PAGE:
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Hospital Beds - Risk of Patient Entrapment
- Starting date:
- April 7, 2017
- Posting date:
- April 10, 2017
- Type of communication:
- Dear Healthcare Professional Letter
- Medical Device
- Source of recall:
- Health Canada
- Important Safety Information
- Healthcare Professionals, General Public
- Identification number:
Hospitals, Long-term Care Facilities, Nursing Homes
- Incidents of patient entrapment in hospital beds, some of them leading to serious injuries or death, continue to be reported to Health Canada.
- Healthcare professionals are encouraged to perform a patient assessment to determine if the use of bed rails is appropriate for each individual patient and closely monitor patients for whom bed rails are used.
To reduce the risk of patient entrapment in hospital beds, Health Canada is reminding healthcare professionals to:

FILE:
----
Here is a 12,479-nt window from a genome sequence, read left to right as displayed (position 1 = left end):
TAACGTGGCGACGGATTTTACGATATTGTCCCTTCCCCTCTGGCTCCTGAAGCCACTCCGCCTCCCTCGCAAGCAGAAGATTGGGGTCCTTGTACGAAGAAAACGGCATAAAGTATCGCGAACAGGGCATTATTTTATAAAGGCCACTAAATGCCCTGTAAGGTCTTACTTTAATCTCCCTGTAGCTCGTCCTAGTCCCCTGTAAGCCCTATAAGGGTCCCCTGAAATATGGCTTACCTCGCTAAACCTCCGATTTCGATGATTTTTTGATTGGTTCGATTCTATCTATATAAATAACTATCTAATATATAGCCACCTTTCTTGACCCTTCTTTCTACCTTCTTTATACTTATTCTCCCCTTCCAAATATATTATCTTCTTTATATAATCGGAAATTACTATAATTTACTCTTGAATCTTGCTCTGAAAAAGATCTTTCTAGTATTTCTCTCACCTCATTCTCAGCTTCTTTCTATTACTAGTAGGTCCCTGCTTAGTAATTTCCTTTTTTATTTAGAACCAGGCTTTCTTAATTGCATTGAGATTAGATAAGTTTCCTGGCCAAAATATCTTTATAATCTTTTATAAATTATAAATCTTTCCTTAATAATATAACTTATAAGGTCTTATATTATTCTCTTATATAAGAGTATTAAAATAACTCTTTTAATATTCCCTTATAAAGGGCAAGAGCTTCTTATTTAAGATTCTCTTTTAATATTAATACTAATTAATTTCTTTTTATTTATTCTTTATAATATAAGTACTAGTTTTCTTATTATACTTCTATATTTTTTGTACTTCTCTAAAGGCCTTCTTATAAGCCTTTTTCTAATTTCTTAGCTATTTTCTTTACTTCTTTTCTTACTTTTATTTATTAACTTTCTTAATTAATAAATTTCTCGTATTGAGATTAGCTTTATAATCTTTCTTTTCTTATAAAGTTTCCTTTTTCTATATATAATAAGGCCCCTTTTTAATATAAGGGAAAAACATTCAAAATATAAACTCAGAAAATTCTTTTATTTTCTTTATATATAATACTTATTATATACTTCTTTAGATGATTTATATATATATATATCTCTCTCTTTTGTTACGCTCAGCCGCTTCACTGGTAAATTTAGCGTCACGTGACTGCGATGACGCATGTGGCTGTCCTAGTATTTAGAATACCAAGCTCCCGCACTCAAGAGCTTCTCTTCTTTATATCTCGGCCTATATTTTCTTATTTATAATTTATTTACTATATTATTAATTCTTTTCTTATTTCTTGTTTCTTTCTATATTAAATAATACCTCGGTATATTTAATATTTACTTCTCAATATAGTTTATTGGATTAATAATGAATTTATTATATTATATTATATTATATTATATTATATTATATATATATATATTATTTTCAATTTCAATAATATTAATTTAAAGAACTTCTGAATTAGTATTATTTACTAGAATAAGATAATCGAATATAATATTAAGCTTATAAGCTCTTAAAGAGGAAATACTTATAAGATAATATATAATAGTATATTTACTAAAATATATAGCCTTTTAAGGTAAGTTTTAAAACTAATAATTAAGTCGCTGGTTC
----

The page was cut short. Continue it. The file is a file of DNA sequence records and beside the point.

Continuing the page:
- Test beds for entrapment zones as per Health Canada Guidance document.1
- Contact the manufacturer for advice in case of non-compliance with the requirements on reducing entrapment hazards.
- Replace bed mattresses and rails with the proper size and fit as recommended in the bed’s instructions manual.
- Ensure all beds are routinely maintained according to the manufacturers’ instructions.
Health Canada continues to receive incidents of patient entrapment in hospital beds. Between August 2012, the date of the last Notice to Hospitals issued by Health Canada, and March 2017, 58 additional incidents of patient entrapment in hospital beds, including 11 deaths, have been reported to Health Canada.
All hospital beds.